A life spent helping others
I met Marian Baker in August at Hillsboro’s French and Indian Wars re-enactment.
Baker has a master’s degree in environmental education. Thirty-two years ago, she was offered the opportunity to teach in a Quaker school in Kenya. The Quakers were the first in that country to offer school beyond elementary level and the first to offer schooling for girls. Baker remained in Africa for 10 years, becoming head of her school. She trained Kenyans to take her place. They became bursars, secretaries, field hockey coaches. They carried cement blocks to where they were needed to build more schools. Baker organized choirs. In Kenya, school choirs compete with each other. Music is a big thing.
Baker traveled to many different areas, including Uganda and Tanzania, to build schools and teach. Travel was in crowded station wagons, on local buses, on the back of motorcycles, by bicycle and on foot. She traveled with a companion and is full of startling tales of their adventures. Once, traveling in a lorry loaded with corn to be delivered to a remote village in Uganda, a group od Idi Amin’s soldiers climbed onto the truck.
“They stopped our singing, which was mostly songs we made up about the evil crocodile (Idi Amin). We were ordered to be totally quiet. Eventually, the soldiers left, taking our milk with them,” Baker said.
After a decade, Baker came home to Hillsboro to help out her 100-year-old grandmother. Here, she became the coordinator of Harris Center High School’s Field Studies, teaching young people about water pollution, air quality, vernal pools and wetlands. She also taught at Deering High School, Conval and Conant High School in Jaffrey. As she approached her 60s with no pension (the school system required that she teach 10 more years to be eligible for a pension), Baker switched careers. She became a rural mail carrier. If you started late in life to work for them, the Postal Service offered pensions after only five years, and they offered three weeks of annual vacation time.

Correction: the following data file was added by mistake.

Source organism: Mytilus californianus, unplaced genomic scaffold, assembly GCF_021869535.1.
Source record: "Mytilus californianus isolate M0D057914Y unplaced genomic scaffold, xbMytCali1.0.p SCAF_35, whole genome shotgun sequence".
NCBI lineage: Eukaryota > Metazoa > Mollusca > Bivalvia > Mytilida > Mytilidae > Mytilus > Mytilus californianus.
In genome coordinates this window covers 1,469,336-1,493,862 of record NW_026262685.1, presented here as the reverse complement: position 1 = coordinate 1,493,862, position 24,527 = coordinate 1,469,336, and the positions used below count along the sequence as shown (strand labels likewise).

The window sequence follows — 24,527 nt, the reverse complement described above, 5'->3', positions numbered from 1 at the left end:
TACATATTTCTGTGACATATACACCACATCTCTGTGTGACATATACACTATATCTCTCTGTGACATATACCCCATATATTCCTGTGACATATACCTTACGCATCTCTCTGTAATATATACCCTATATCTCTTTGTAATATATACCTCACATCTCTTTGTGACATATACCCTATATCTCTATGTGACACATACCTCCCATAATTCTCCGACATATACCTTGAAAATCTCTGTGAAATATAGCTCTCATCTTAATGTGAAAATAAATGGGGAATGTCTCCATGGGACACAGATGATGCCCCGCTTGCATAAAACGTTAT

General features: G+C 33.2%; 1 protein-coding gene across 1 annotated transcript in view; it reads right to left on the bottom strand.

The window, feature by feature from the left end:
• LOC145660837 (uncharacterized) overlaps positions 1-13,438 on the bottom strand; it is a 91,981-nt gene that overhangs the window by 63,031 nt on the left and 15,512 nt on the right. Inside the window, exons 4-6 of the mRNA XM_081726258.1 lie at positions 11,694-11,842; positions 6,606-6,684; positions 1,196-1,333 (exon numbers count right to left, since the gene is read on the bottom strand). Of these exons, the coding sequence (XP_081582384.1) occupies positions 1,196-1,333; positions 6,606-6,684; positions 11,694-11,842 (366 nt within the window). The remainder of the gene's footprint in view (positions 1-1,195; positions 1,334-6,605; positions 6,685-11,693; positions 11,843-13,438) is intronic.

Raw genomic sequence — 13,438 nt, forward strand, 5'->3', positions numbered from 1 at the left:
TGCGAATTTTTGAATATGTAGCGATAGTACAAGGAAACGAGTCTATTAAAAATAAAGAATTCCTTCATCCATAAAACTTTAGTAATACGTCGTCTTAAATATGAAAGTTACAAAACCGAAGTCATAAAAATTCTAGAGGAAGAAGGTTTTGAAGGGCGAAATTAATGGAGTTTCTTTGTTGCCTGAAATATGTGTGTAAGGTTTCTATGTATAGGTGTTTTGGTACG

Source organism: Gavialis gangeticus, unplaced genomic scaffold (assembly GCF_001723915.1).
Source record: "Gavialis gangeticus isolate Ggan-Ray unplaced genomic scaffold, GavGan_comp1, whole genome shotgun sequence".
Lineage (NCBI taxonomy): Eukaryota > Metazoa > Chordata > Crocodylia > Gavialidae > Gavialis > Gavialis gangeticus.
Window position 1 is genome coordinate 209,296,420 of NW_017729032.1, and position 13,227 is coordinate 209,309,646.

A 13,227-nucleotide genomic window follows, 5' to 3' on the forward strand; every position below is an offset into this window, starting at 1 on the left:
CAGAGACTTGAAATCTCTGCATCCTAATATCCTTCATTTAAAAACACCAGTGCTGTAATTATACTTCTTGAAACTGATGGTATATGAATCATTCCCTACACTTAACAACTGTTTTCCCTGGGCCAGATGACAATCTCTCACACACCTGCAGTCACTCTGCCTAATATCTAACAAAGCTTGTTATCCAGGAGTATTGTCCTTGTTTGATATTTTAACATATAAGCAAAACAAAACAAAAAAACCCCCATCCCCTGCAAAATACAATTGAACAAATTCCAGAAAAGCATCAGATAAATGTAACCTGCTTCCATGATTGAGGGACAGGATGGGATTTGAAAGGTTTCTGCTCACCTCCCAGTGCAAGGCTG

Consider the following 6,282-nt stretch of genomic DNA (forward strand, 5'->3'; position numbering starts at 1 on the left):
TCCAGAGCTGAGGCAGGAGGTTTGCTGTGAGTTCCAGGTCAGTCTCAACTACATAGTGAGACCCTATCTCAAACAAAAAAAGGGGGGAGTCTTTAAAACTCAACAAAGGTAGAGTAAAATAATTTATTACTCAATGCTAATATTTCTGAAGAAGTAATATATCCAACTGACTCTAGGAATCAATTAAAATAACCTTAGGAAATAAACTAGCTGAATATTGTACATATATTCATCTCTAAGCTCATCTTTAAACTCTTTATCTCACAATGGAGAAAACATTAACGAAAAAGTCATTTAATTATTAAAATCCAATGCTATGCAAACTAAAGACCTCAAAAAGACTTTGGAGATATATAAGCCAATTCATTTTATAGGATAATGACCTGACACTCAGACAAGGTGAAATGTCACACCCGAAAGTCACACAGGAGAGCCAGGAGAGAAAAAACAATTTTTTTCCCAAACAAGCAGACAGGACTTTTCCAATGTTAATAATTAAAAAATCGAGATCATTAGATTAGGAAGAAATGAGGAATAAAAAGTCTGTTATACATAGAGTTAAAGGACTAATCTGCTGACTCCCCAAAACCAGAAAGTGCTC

Baker spent her vacation weeks back in Kenya, encouraging women to help orphans and widows.
“Whatever we could do to help.” She said. “We would join them in whatever they were doing – bringing in the harvest, listening to their needs. Many had married into different tribes from their own and had different customs than those they were used to, and we could help them adjust. Because we knew their language, they trusted us.”
After 12 years of delivering mail, Baker retired from the Postal Service. A week after her retirement, she was back in Kenya, where she gathered a group of Kenyans to evaluate and address their most immediate needs.
They looked for which needs seemed most urgent and decided Uganda should be first on their list.
They had to figure out how to get there. Part of the trip was a walk over 14,000-foot high volcanic Mount Elgon. They found Ugandan women old-fashioned and weak. They kneeled to speak to others; they kneeled to serve food. The Kenyans helped them throw off some of their ancient shackles. The Kenyans shared their own stories to inspire the Ugandan women. They founded the first women’s conference to be run by women. They brought the women together and trained new leaders. The Quakers believe in teaching people to find their own solutions to their needs and problems rather than having outsiders do it for them.
“The people were always grateful that we came,” Baker said. “Their generosity, with little to spare, was amazing. One group insisted on giving us each transport money, a chicken and a piece of cloth.”
Baker visited me, dressed in a colorful skirt she had made from beautiful African cloth.
What are their needs? The Ugandans need bibles in Swahili – their native language, to learn English and leader training. In Tanzania, the people need to learn to use their local resources, to learn English and to establish women’s groups.
Baker returned to Kenya on Oct. 7 this year.
She will stay for somewhere from three to six months this time. She told me how her African friends celebrate Christmas.
“They spend the day singing,” she said. “No Santa, no malls, no gifts, unless maybe a new school uniform. Little children sing in Swahili; teenagers sing in English, and the old folks sing in their local dialect. They sing all day. There might be food, when available, and sugar cane, a treat for the children.”